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Personal Narrative: My Search For Autistic Children

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At first, I had no idea that my little sister was different. She was just Sarah, who loved to sing, who would often scream, whose imagination had no limits, and who kept to herself. While I have another little sister, Alison, I was too young to notice the difference between the two of them. I believed Sarah was just as ordinary.
I can distinctly remember the moment when I realized Sarah was not like other girls. One day during third grade, I was talking with my neighbor's little sister at the bus stop. She was younger than Sarah, and she amazed me with how well she spoke. She made jokes and understood what others asked her, whereas Sarah did not understand new questions or humor. In that instant, I began to feel ashamed, wondering why my sister didn't seem as smart as other children.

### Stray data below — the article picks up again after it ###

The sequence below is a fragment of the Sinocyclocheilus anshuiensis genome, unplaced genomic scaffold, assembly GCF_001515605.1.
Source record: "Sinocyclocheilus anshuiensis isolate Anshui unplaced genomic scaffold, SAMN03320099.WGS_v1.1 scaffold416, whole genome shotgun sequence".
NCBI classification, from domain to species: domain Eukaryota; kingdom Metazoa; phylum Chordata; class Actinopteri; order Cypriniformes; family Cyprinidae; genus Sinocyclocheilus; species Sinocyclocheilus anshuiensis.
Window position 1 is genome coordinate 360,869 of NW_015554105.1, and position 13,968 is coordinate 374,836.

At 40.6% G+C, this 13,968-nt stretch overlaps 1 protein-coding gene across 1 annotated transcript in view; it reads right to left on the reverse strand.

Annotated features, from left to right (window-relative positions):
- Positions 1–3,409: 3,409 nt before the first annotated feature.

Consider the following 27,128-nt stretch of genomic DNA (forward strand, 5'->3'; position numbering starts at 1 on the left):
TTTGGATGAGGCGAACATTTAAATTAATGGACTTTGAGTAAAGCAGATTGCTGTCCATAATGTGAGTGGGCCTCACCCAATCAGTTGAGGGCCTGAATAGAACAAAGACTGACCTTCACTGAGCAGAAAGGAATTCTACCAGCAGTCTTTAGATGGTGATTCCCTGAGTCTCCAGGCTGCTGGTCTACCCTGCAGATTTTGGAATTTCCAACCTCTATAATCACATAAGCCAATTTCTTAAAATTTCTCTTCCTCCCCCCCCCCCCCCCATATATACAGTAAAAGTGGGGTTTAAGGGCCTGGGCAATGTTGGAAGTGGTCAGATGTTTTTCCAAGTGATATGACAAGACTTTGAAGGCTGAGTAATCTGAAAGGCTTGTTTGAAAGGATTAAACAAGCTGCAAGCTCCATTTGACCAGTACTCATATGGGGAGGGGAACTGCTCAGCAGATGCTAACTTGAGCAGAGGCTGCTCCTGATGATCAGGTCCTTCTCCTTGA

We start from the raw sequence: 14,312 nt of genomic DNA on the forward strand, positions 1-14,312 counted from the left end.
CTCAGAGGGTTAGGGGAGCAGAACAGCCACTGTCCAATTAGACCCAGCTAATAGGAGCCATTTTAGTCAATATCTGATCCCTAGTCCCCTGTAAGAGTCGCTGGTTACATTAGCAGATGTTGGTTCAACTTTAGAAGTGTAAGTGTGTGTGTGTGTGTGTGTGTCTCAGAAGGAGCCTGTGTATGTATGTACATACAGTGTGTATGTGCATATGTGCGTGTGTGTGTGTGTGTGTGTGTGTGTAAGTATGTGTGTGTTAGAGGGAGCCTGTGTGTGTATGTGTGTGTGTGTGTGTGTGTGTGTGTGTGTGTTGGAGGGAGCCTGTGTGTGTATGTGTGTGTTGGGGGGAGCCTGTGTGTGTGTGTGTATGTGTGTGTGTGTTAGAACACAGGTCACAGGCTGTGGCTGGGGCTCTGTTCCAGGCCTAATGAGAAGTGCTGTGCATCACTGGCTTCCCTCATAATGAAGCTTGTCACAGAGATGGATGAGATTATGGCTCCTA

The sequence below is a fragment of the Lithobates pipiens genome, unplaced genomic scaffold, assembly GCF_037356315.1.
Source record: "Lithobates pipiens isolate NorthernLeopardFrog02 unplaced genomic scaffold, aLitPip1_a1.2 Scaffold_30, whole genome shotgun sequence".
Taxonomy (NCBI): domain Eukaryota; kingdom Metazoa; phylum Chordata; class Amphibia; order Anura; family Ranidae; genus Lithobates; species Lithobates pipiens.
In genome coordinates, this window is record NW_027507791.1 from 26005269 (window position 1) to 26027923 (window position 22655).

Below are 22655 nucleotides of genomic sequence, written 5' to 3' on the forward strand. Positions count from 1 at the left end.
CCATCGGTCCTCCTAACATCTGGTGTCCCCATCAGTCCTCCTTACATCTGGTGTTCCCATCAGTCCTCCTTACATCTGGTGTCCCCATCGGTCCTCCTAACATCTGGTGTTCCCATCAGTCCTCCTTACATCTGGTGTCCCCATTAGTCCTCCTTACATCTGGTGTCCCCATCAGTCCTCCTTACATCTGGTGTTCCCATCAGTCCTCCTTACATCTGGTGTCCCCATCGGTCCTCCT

I had heard my mom use the word "Autism" before, but at age nine, this word meant nothing to me. I eventually discovered that "Autism" means that Sarah simply thinks differently from others. It does
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On the contrary, if given the opportunity, I would never change Sarah, for that would change who I have become. Raising an autistic child is indeed difficult, demonstrated by the many families who have fallen apart because of this challenge. However, my family has grown closer. I have a soft spot in my heart for those with disabilities. I have learned that these disabilities don't make people weak. These individuals are simply different, and they can be gifted in many ways like Sarah is with memory and imagination. Today, I'm inspired to help with organizations such as the Special Olympics, where children with special needs are encouraged to find their strengths and have fun. The first time I attended the Special Olympics, I watched Sarah sprint across the track and exclaim, "Yay, I won! I won!" as she leaped over the finish line. Her excitement was infectious; it brought a smile that I won't
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